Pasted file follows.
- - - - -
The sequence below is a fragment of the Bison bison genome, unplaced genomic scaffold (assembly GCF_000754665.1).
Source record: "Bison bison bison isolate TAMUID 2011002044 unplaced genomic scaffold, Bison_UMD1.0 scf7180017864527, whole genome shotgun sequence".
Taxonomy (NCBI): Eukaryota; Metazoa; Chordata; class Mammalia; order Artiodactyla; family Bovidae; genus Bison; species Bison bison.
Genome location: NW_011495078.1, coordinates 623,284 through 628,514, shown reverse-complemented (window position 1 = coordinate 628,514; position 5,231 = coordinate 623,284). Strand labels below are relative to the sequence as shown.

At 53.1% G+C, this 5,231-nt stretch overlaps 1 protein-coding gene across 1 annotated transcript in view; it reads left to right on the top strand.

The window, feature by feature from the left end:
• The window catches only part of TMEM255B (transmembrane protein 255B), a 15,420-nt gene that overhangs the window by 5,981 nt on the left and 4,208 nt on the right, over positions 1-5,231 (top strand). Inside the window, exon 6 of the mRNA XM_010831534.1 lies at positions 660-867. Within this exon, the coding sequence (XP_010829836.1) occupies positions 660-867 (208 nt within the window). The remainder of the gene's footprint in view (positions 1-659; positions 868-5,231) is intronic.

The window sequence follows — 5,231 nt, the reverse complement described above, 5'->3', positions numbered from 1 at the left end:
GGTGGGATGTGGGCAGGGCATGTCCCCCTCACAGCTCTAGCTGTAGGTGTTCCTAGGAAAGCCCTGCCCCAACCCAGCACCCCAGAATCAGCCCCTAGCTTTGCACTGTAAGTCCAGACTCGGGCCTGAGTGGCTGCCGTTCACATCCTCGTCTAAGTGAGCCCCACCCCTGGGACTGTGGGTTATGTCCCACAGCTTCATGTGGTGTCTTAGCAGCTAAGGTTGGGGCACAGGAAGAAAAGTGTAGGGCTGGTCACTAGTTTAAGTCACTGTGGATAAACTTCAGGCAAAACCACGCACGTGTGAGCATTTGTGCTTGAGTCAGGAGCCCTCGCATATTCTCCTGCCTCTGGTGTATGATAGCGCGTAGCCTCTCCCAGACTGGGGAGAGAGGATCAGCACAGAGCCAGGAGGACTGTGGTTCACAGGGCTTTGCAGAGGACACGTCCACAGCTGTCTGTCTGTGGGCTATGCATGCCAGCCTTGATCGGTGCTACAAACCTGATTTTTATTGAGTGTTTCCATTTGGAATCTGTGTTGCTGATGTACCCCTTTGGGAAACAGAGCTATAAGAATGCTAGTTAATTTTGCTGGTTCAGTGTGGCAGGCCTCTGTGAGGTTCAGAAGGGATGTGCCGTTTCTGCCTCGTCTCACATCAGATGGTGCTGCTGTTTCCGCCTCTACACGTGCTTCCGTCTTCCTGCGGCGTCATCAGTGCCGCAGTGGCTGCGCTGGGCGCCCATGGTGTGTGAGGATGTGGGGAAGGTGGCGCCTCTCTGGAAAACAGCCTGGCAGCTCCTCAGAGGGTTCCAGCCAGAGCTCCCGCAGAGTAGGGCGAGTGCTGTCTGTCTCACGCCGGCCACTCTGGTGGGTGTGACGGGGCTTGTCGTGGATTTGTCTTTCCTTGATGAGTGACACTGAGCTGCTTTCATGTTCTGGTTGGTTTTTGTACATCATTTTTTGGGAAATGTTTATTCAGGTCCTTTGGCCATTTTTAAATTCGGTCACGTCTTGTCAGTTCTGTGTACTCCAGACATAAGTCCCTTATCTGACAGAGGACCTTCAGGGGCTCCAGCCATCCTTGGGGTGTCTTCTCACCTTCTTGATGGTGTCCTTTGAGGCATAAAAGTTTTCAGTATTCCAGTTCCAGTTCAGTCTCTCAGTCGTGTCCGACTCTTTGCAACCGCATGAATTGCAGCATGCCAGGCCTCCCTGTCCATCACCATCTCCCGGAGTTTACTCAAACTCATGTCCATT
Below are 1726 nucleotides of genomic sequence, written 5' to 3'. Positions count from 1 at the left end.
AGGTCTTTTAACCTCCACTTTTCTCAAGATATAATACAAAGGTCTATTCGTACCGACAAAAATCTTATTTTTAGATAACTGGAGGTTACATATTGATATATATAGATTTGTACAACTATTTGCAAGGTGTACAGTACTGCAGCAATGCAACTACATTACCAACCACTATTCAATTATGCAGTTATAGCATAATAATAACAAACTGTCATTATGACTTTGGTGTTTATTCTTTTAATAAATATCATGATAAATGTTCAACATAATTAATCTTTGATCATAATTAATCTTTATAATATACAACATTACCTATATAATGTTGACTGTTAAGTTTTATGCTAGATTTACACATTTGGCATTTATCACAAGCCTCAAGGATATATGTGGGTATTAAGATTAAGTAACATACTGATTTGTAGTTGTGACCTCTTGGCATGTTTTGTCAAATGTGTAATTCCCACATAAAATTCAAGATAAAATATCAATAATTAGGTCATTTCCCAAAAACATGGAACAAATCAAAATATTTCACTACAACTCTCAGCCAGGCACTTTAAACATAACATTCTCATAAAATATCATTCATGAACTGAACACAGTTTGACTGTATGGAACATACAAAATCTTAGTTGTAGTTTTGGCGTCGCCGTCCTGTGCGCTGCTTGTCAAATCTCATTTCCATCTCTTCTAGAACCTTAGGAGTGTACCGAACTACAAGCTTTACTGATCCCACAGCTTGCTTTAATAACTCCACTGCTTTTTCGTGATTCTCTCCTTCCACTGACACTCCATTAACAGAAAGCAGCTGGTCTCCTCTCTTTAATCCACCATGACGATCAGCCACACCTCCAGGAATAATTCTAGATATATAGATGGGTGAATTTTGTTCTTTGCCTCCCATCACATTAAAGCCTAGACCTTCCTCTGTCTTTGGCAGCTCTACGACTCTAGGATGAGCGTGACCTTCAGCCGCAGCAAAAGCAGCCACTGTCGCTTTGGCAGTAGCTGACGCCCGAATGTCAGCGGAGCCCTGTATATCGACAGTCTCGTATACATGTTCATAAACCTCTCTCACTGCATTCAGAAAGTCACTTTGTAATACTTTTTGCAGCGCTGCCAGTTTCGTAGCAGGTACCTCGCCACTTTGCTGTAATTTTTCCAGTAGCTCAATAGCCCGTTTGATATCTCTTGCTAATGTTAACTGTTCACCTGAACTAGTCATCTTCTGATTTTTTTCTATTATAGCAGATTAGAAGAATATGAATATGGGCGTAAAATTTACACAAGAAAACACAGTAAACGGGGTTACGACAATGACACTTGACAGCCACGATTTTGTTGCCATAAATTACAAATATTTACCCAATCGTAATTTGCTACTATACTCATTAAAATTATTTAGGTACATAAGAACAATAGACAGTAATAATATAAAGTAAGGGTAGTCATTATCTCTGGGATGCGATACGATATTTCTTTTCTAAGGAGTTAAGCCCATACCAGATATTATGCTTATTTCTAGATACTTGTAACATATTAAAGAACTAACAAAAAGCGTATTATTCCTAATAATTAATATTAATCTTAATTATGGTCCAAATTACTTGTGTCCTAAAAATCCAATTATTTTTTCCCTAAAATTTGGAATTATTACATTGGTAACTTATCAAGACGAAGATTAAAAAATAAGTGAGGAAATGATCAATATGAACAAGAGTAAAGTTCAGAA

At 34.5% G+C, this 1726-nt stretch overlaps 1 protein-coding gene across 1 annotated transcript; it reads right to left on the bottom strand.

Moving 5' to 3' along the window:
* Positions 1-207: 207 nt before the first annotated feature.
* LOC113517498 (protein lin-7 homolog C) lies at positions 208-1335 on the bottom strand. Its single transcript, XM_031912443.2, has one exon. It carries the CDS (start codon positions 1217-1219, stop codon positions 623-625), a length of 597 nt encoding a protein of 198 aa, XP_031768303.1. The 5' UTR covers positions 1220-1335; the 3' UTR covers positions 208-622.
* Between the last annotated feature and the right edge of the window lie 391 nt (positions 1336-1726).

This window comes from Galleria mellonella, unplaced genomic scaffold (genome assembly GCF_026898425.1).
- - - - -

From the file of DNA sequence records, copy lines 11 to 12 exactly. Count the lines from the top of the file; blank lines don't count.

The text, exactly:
AGGTCTTTTAACCTCCACTTTTCTCAAGATATAATACAAAGGTCTATTCGTACCGACAAAAATCTTATTTTTAGATAACTGGAGGTTACATATTGATATATATAGATTTGTACAACTATTTGCAAGGTGTACAGTACTGCAGCAATGCAACTACATTACCAACCACTATTCAATTATGCAGTTATAGCATAATAATAACAAACTGTCATTATGACTTTGGTGTTTATTCTTTTAATAAATATCATGATAAATGTTCAACATAATTAATCTTTGATCATAATTAATCTTTATAATATACAACATTACCTATATAATGTTGACTGTTAAGTTTTATGCTAGATTTACACATTTGGCATTTATCACAAGCCTCAAGGATATATGTGGGTATTAAGATTAAGTAACATACTGATTTGTAGTTGTGACCTCTTGGCATGTTTTGTCAAATGTGTAATTCCCACATAAAATTCAAGATAAAATATCAATAATTAGGTCATTTCCCAAAAACATGGAACAAATCAAAATATTTCACTACAACTCTCAGCCAGGCACTTTAAACATAACATTCTCATAAAATATCATTCATGAACTGAACACAGTTTGACTGTATGGAACATACAAAATCTTAGTTGTAGTTTTGGCGTCGCCGTCCTGTGCGCTGCTTGTCAAATCTCATTTCCATCTCTTCTAGAACCTTAGGAGTGTACCGAACTACAAGCTTTACTGATCCCACAGCTTGCTTTAATAACTCCACTGCTTTTTCGTGATTCTCTCCTTCCACTGACACTCCATTAACAGAAAGCAGCTGGTCTCCTCTCTTTAATCCACCATGACGATCAGCCACACCTCCAGGAATAATTCTAGATATATAGATGGGTGAATTTTGTTCTTTGCCTCCCATCACATTAAAGCCTAGACCTTCCTCTGTCTTTGGCAGCTCTACGACTCTAGGATGAGCGTGACCTTCAGCCGCAGCAAAAGCAGCCACTGTCGCTTTGGCAGTAGCTGACGCCCGAATGTCAGCGGAGCCCTGTATATCGACAGTCTCGTATACATGTTCATAAACCTCTCTCACTGCATTCAGAAAGTCACTTTGTAATACTTTTTGCAGCGCTGCCAGTTTCGTAGCAGGTACCTCGCCACTTTGCTGTAATTTTTCCAGTAGCTCAATAGCCCGTTTGATATCTCTTGCTAATGTTAACTGTTCACCTGAACTAGTCATCTTCTGATTTTTTTCTATTATAGCAGATTAGAAGAATATGAATATGGGCGTAAAATTTACACAAGAAAACACAGTAAACGGGGTTACGACAATGACACTTGACAGCCACGATTTTGTTGCCATAAATTACAAATATTTACCCAATCGTAATTTGCTACTATACTCATTAAAATTATTTAGGTACATAAGAACAATAGACAGTAATAATATAAAGTAAGGGTAGTCATTATCTCTGGGATGCGATACGATATTTCTTTTCTAAGGAGTTAAGCCCATACCAGATATTATGCTTATTTCTAGATACTTGTAACATATTAAAGAACTAACAAAAAGCGTATTATTCCTAATAATTAATATTAATCTTAATTATGGTCCAAATTACTTGTGTCCTAAAAATCCAATTATTTTTTCCCTAAAATTTGGAATTATTACATTGGTAACTTATCAAGACGAAGATTAAAAAATAAGTGAGGAAATGATCAATATGAACAAGAGTAAAGTTCAGAA

At 34.5% G+C, this 1726-nt stretch overlaps 1 protein-coding gene across 1 annotated transcript; it reads right to left on the bottom strand.